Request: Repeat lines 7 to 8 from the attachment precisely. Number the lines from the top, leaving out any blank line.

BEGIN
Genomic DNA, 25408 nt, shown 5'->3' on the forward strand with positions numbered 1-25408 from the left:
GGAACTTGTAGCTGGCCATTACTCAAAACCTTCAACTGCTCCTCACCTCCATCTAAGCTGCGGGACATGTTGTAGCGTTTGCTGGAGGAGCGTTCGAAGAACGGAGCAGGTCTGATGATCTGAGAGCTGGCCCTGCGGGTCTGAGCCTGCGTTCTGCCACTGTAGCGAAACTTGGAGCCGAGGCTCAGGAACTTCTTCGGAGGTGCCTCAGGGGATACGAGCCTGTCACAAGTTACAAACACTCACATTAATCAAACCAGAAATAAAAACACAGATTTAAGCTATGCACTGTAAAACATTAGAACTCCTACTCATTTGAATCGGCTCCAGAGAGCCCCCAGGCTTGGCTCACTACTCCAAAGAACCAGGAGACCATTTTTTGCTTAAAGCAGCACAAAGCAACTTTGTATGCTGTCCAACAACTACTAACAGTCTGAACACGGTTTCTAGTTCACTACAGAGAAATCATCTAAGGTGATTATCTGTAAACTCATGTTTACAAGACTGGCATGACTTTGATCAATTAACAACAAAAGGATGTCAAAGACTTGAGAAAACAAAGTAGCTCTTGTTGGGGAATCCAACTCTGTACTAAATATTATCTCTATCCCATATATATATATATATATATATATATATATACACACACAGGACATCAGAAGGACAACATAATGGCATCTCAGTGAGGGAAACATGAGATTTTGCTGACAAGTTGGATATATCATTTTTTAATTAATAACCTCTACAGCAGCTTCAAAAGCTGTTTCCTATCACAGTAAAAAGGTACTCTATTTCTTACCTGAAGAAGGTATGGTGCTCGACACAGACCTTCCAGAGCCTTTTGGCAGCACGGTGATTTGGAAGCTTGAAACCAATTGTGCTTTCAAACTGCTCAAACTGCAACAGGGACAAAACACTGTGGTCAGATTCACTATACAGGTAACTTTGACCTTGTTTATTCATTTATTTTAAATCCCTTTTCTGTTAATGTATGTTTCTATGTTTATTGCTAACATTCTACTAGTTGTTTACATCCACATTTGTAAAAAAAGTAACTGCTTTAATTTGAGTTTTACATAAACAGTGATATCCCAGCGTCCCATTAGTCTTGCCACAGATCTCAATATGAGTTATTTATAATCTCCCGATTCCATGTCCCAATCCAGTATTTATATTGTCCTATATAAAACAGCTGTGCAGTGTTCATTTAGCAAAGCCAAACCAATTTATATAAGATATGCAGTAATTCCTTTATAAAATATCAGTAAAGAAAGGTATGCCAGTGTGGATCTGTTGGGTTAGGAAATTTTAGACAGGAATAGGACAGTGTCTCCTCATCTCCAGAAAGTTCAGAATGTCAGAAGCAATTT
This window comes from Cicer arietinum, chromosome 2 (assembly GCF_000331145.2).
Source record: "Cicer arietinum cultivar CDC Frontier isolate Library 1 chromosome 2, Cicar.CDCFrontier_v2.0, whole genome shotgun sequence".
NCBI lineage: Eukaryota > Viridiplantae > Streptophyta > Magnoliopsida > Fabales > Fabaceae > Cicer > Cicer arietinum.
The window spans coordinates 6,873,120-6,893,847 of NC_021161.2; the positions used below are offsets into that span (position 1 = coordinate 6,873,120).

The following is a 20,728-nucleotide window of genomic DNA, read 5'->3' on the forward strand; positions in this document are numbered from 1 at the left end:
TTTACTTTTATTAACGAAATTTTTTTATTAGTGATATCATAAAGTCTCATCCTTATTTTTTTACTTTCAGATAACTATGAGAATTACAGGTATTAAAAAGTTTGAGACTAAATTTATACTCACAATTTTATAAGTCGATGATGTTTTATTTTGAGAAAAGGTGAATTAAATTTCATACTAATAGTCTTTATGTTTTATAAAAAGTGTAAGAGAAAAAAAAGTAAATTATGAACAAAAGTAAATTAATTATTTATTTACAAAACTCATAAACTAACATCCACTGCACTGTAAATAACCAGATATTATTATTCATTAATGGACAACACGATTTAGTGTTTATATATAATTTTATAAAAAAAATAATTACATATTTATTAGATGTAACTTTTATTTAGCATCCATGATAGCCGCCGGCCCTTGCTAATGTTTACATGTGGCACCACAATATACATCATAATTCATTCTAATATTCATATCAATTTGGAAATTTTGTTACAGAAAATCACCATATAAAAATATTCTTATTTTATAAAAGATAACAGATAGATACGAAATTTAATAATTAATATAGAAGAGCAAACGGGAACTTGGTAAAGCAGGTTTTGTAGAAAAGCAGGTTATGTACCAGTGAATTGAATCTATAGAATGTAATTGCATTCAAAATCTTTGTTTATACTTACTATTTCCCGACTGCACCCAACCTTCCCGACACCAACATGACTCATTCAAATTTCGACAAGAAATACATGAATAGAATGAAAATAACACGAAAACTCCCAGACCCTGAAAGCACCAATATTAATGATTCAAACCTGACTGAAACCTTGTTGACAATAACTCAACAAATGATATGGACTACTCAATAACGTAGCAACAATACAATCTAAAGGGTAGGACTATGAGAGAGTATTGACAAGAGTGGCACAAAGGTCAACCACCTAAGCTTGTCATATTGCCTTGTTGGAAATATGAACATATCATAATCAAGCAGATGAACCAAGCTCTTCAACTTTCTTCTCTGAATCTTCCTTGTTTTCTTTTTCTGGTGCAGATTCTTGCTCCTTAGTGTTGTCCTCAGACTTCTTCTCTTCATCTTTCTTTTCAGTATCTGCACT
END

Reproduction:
The following is a 20,728-nucleotide window of genomic DNA, read 5'->3' on the forward strand; positions in this document are numbered from 1 at the left end:
TTTACTTTTATTAACGAAATTTTTTTATTAGTGATATCATAAAGTCTCATCCTTATTTTTTTACTTTCAGATAACTATGAGAATTACAGGTATTAAAAAGTTTGAGACTAAATTTATACTCACAATTTTATAAGTCGATGATGTTTTATTTTGAGAAAAGGTGAATTAAATTTCATACTAATAGTCTTTATGTTTTATAAAAAGTGTAAGAGAAAAAAAAGTAAATTATGAACAAAAGTAAATTAATTATTTATTTACAAAACTCATAAACTAACATCCACTGCACTGTAAATAACCAGATATTATTATTCATTAATGGACAACACGATTTAGTGTTTATATATAATTTTATAAAAAAAATAATTACATATTTATTAGATGTAACTTTTATTTAGCATCCATGATAGCCGCCGGCCCTTGCTAATGTTTACATGTGGCACCACAATATACATCATAATTCATTCTAATATTCATATCAATTTGGAAATTTTGTTACAGAAAATCACCATATAAAAATATTCTTATTTTATAAAAGATAACAGATAGATACGAAATTTAATAATTAATATAGAAGAGCAAACGGGAACTTGGTAAAGCAGGTTTTGTAGAAAAGCAGGTTATGTACCAGTGAATTGAATCTATAGAATGTAATTGCATTCAAAATCTTTGTTTATACTTACTATTTCCCGACTGCACCCAACCTTCCCGACACCAACATGACTCATTCAAATTTCGACAAGAAATACATGAATAGAATGAAAATAACACGAAAACTCCCAGACCCTGAAAGCACCAATATTAATGATTCAAACCTGACTGAAACCTTGTTGACAATAACTCAACAAATGATATGGACTACTCAATAACGTAGCAACAATACAATCTAAAGGGTAGGACTATGAGAGAGTATTGACAAGAGTGGCACAAAGGTCAACCACCTAAGCTTGTCATATTGCCTTGTTGGAAATATGAACATATCATAATCAAGCAGATGAACCAAGCTCTTCAACTTTCTTCTCTGAATCTTCCTTGTTTTCTTTTTCTGGTGCAGATTCTTGCTCCTTAGTGTTGTCCTCAGACTTCTTCTCTTCATCTTTCTTTTCAGTATCTGCACT